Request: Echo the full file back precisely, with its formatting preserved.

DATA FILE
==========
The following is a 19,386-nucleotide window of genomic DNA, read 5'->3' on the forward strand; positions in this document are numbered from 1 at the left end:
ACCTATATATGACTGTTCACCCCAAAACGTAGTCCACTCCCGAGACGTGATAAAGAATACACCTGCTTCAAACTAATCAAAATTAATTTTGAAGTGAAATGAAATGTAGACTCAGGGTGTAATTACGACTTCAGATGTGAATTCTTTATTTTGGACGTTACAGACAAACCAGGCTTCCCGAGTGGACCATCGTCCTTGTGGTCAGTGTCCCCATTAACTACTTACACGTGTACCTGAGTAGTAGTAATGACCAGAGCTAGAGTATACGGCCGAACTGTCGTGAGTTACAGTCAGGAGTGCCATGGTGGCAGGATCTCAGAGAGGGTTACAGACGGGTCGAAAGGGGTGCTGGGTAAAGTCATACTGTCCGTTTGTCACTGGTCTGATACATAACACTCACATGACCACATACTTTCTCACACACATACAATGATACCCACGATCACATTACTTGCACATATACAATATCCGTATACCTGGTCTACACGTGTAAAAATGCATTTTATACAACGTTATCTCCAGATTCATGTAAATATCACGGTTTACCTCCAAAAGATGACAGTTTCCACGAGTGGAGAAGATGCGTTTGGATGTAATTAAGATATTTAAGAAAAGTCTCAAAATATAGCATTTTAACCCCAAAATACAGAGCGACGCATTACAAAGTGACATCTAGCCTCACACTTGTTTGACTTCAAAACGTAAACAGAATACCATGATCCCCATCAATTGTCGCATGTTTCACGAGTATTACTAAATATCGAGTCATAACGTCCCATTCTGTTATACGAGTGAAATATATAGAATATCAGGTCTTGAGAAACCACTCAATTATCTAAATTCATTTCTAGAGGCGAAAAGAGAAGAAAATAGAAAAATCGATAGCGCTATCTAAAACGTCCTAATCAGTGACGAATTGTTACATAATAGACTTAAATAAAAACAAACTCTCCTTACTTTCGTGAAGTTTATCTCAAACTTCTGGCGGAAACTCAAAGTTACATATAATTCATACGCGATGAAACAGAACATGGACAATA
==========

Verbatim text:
The following is a 19,386-nucleotide window of genomic DNA, read 5'->3' on the forward strand; positions in this document are numbered from 1 at the left end:
ACCTATATATGACTGTTCACCCCAAAACGTAGTCCACTCCCGAGACGTGATAAAGAATACACCTGCTTCAAACTAATCAAAATTAATTTTGAAGTGAAATGAAATGTAGACTCAGGGTGTAATTACGACTTCAGATGTGAATTCTTTATTTTGGACGTTACAGACAAACCAGGCTTCCCGAGTGGACCATCGTCCTTGTGGTCAGTGTCCCCATTAACTACTTACACGTGTACCTGAGTAGTAGTAATGACCAGAGCTAGAGTATACGGCCGAACTGTCGTGAGTTACAGTCAGGAGTGCCATGGTGGCAGGATCTCAGAGAGGGTTACAGACGGGTCGAAAGGGGTGCTGGGTAAAGTCATACTGTCCGTTTGTCACTGGTCTGATACATAACACTCACATGACCACATACTTTCTCACACACATACAATGATACCCACGATCACATTACTTGCACATATACAATATCCGTATACCTGGTCTACACGTGTAAAAATGCATTTTATACAACGTTATCTCCAGATTCATGTAAATATCACGGTTTACCTCCAAAAGATGACAGTTTCCACGAGTGGAGAAGATGCGTTTGGATGTAATTAAGATATTTAAGAAAAGTCTCAAAATATAGCATTTTAACCCCAAAATACAGAGCGACGCATTACAAAGTGACATCTAGCCTCACACTTGTTTGACTTCAAAACGTAAACAGAATACCATGATCCCCATCAATTGTCGCATGTTTCACGAGTATTACTAAATATCGAGTCATAACGTCCCATTCTGTTATACGAGTGAAATATATAGAATATCAGGTCTTGAGAAACCACTCAATTATCTAAATTCATTTCTAGAGGCGAAAAGAGAAGAAAATAGAAAAATCGATAGCGCTATCTAAAACGTCCTAATCAGTGACGAATTGTTACATAATAGACTTAAATAAAAACAAACTCTCCTTACTTTCGTGAAGTTTATCTCAAACTTCTGGCGGAAACTCAAAGTTACATATAATTCATACGCGATGAAACAGAACATGGACAATA